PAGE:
I have worked at my current job for almost 2 years, but yesterday I came to realize how little I know some of the people who work within just a few feet of me. I was walking down the hallway, and the woman in the office across the hall from my office was standing in the hallway, telling a few co-workers something that she seemed upset about. I asked what was wrong (thinking something work-related was going on) and she turned to me and said, “We’re getting divorced.” By this of course she meant that she and her husband are getting divorced. I always thought she and her husband seemed so happy together, a team. So much for what I know.
Here’s a poem that explains a bit about how sad it is when someone (who you don’t even know well) is going through a divorce:
“On Trying to Explain a Friend’s Divorce To My Young Son In the Kitchen One Morning” by Brian Doyle
Why? he says while working away at a tiny piece of toast and a vast mountain of jam.
They just weren’t getting along is probably the best way to explain it, I guess, I mutter,
And then for the next few minutes, as I perform the coffee ablutions and he guzzles jam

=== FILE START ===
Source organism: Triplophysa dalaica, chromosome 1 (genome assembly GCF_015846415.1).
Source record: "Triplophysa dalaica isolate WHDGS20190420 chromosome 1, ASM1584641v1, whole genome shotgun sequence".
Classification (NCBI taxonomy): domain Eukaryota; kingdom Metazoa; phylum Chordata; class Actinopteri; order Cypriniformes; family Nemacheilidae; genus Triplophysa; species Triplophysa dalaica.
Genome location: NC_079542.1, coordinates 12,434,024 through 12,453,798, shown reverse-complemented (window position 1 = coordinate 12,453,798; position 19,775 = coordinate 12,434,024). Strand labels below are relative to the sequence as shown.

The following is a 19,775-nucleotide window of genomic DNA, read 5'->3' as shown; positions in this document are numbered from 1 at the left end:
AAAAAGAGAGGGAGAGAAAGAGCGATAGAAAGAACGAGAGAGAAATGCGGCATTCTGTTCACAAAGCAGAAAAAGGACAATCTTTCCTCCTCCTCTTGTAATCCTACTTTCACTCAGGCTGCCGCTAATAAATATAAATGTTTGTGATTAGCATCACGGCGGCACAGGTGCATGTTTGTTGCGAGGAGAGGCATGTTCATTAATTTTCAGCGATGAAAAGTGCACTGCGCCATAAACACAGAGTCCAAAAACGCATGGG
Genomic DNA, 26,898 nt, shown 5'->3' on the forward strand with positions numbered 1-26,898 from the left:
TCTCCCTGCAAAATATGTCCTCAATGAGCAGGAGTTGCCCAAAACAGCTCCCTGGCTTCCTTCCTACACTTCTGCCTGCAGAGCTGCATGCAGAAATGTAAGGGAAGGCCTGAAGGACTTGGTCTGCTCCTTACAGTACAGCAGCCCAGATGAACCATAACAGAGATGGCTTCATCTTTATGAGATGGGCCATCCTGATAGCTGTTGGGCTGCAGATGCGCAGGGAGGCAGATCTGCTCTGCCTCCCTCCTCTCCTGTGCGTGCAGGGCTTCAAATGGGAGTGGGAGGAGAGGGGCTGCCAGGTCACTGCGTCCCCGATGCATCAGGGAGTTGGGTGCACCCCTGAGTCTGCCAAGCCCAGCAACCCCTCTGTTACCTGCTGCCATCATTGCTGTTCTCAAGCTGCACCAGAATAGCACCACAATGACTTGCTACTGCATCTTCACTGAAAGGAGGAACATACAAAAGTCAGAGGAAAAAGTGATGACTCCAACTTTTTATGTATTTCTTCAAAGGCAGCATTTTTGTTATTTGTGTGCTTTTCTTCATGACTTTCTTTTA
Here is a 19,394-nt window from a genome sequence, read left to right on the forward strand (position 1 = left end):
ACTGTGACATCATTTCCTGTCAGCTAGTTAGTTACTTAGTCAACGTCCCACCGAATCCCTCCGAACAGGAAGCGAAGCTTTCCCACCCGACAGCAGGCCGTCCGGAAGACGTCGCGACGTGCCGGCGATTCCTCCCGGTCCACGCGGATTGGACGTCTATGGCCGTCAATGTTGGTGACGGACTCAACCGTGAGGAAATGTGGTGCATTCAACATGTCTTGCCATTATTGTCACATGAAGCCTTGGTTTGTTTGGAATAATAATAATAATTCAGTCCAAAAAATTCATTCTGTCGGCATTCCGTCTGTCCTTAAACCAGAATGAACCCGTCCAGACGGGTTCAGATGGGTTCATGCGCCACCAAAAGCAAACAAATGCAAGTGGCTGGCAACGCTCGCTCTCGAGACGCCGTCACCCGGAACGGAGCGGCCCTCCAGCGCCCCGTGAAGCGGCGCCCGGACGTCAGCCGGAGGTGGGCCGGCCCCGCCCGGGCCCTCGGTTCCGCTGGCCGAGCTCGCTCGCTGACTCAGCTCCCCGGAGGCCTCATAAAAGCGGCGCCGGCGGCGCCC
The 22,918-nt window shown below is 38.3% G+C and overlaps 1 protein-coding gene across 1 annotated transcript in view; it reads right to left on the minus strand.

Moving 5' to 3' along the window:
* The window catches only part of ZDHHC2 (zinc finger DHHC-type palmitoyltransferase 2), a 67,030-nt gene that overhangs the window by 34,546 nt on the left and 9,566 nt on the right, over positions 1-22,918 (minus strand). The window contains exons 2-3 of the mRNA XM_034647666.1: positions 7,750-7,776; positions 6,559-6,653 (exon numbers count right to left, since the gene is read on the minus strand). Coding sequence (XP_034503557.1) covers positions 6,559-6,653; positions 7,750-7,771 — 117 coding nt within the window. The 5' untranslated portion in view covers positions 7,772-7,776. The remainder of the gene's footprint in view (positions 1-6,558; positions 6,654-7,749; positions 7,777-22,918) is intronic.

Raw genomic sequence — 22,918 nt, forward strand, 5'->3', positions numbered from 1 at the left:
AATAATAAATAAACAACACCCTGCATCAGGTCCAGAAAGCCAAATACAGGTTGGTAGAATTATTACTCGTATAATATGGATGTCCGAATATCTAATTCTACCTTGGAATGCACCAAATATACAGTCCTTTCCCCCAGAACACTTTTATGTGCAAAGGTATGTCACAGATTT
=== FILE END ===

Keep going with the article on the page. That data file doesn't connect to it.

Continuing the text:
And neither of us says a word, I think of all the words that could be said but will not be,
Affair and recrimination and despair and arguments and shrieking and weeping and lies,
And kids and counselor and house and pain and contract and money and rights and law,
And visitation and separation and tears and grief and disbursement and death of warmth,
And all the other words now packed in boxes, joy and babies and laughter and promises,
All the hard work between them, all those dishes washed, all those nights with sick kids,
All those days side by side silent in the garden, and one hands the other a bottle of beer
Without a word, and the other grins, and they sit for a moment watching hawks overhead,
All the lines of conversation they finished for each other at dinners with friends, all those
Hours driving when nothing needed to be said because each knew the other well enough
So that she would turn the radio louder just when she sensed he was weary at the wheel,
All the times he did what he did not want to do because he knew it would mean so much,
All the mornings when neither was awake but neither was asleep and the hours were rife
With small pains and great promise, when no matter what broke they would figure it out.
They just weren’t getting along, is probably the best way to explain it, I say again quietly,
And my son, a subtle and intelligent soul, finishes his mountain of jam and disappears.